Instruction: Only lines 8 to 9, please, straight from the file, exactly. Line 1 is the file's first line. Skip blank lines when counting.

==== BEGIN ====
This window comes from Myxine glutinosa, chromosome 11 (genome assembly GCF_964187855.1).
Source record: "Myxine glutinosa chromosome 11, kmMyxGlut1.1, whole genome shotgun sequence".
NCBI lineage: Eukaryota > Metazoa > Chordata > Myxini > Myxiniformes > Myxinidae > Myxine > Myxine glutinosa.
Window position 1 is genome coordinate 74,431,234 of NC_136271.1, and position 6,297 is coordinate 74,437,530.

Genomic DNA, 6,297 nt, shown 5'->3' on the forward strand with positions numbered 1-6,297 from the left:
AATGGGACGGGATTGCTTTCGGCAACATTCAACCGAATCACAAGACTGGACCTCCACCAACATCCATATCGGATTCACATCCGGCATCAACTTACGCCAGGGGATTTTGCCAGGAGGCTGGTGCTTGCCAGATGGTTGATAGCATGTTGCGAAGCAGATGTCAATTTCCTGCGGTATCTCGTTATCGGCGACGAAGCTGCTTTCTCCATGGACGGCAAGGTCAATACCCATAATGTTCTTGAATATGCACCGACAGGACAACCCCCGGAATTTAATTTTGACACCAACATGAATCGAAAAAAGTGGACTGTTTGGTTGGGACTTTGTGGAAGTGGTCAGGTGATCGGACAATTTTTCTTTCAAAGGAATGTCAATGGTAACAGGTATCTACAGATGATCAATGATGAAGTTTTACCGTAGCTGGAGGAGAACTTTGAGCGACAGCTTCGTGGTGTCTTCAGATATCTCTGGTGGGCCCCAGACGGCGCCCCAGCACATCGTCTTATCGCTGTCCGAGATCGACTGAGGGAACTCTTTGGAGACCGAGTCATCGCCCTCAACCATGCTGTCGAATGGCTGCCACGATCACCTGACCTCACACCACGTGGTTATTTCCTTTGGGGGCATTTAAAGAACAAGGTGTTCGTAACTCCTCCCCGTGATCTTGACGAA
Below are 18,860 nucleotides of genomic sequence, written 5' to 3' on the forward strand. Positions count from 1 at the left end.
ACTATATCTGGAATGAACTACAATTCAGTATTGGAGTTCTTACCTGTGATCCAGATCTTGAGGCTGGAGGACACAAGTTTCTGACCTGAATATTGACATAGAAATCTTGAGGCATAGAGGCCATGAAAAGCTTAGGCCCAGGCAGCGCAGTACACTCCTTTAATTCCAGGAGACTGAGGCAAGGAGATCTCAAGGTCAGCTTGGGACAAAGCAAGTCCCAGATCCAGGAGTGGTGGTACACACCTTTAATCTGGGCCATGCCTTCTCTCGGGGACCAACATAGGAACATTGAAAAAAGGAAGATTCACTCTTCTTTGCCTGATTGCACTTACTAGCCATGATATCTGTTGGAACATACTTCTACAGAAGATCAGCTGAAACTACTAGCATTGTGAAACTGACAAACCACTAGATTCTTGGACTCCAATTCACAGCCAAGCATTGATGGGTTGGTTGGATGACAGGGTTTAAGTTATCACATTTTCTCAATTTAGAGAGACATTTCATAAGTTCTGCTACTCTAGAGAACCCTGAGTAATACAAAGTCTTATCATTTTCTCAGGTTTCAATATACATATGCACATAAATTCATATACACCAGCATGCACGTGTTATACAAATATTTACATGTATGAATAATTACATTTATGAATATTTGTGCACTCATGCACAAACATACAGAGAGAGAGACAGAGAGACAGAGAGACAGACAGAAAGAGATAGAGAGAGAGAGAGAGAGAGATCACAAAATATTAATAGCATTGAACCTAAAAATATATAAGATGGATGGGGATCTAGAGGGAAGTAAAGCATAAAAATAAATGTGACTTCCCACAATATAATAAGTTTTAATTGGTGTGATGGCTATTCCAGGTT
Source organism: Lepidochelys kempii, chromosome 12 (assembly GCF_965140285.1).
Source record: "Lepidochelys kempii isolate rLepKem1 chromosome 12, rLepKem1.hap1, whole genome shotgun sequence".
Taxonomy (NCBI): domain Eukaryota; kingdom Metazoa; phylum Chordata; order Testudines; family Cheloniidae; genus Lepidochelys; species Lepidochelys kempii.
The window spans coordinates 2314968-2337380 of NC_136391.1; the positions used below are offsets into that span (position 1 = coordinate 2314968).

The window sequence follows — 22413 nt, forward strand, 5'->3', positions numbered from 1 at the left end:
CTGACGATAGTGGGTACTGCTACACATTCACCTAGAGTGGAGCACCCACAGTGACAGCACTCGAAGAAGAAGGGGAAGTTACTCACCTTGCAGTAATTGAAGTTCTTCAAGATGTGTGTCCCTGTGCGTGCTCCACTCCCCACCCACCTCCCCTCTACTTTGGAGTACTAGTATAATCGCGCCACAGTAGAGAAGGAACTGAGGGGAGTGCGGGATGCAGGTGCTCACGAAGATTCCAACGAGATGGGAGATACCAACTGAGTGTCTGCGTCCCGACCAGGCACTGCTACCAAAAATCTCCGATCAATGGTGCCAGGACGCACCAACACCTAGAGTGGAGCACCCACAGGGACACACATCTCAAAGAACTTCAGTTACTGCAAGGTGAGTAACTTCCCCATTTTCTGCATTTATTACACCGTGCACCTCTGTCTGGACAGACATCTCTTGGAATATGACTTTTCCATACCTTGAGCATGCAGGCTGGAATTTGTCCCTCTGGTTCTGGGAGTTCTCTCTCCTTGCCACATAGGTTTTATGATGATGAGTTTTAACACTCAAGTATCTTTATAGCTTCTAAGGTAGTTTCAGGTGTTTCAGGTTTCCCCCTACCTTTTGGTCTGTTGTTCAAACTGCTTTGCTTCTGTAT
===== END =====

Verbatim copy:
ACTATATCTGGAATGAACTACAATTCAGTATTGGAGTTCTTACCTGTGATCCAGATCTTGAGGCTGGAGGACACAAGTTTCTGACCTGAATATTGACATAGAAATCTTGAGGCATAGAGGCCATGAAAAGCTTAGGCCCAGGCAGCGCAGTACACTCCTTTAATTCCAGGAGACTGAGGCAAGGAGATCTCAAGGTCAGCTTGGGACAAAGCAAGTCCCAGATCCAGGAGTGGTGGTACACACCTTTAATCTGGGCCATGCCTTCTCTCGGGGACCAACATAGGAACATTGAAAAAAGGAAGATTCACTCTTCTTTGCCTGATTGCACTTACTAGCCATGATATCTGTTGGAACATACTTCTACAGAAGATCAGCTGAAACTACTAGCATTGTGAAACTGACAAACCACTAGATTCTTGGACTCCAATTCACAGCCAAGCATTGATGGGTTGGTTGGATGACAGGGTTTAAGTTATCACATTTTCTCAATTTAGAGAGACATTTCATAAGTTCTGCTACTCTAGAGAACCCTGAGTAATACAAAGTCTTATCATTTTCTCAGGTTTCAATATACATATGCACATAAATTCATATACACCAGCATGCACGTGTTATACAAATATTTACATGTATGAATAATTACATTTATGAATATTTGTGCACTCATGCACAAACATACAGAGAGAGAGACAGAGAGACAGAGAGACAGACAGAAAGAGATAGAGAGAGAGAGAGAGAGAGATCACAAAATATTAATAGCATTGAACCTAAAAATATATAAGATGGATGGGGATCTAGAGGGAAGTAAAGCATAAAAATAAATGTGACTTCCCACAATATAATAAGTTTTAATTGGTGTGATGGCTATTCCAGGTT
Source organism: Lepidochelys kempii, chromosome 12 (assembly GCF_965140285.1).